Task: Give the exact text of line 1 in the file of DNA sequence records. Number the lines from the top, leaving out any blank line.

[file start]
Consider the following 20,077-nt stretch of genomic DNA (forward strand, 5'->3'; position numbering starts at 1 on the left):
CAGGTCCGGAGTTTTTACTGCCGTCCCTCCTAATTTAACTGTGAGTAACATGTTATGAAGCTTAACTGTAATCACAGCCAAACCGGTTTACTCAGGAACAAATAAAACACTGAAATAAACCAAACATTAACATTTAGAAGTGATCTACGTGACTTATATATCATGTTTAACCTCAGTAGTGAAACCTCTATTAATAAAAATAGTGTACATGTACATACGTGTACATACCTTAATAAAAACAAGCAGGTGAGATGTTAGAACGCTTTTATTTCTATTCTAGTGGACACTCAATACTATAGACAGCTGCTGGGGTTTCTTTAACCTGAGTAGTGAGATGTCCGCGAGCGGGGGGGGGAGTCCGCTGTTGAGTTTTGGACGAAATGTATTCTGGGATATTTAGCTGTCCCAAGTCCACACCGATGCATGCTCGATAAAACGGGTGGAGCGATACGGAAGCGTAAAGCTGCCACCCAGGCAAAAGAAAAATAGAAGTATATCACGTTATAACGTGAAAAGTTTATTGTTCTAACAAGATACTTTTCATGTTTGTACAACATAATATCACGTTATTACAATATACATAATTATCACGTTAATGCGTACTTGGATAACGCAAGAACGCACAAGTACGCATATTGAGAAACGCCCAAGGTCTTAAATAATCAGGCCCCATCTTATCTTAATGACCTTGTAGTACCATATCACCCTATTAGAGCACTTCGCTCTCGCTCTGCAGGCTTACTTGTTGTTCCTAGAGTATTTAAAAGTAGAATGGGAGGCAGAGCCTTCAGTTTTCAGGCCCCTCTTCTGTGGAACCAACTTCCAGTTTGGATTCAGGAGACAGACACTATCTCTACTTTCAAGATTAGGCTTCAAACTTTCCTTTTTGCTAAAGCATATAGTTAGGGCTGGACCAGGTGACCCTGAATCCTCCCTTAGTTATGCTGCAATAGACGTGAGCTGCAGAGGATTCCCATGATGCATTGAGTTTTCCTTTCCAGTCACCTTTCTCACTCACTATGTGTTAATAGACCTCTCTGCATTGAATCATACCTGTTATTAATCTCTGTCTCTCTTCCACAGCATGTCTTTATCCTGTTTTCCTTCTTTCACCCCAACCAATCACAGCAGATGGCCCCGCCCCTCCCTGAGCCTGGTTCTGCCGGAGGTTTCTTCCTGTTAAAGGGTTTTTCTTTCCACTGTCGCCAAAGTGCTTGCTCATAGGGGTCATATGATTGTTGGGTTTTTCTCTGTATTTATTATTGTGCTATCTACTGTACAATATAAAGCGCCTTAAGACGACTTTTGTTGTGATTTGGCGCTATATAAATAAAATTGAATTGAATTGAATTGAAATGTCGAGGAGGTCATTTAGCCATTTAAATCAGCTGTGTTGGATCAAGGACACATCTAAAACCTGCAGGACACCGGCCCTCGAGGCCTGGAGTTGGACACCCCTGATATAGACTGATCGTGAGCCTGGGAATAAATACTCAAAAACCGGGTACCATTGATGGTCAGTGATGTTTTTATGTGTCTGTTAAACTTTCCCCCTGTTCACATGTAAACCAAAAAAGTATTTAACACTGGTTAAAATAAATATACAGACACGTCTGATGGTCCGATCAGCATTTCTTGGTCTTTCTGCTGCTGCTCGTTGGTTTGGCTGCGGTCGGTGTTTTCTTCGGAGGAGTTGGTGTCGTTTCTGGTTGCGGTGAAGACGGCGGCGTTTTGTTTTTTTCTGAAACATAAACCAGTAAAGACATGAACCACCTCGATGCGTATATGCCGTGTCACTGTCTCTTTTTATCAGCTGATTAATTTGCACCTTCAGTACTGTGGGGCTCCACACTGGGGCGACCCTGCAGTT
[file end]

Consider the following 20,077-nt stretch of genomic DNA (forward strand, 5'->3'; position numbering starts at 1 on the left):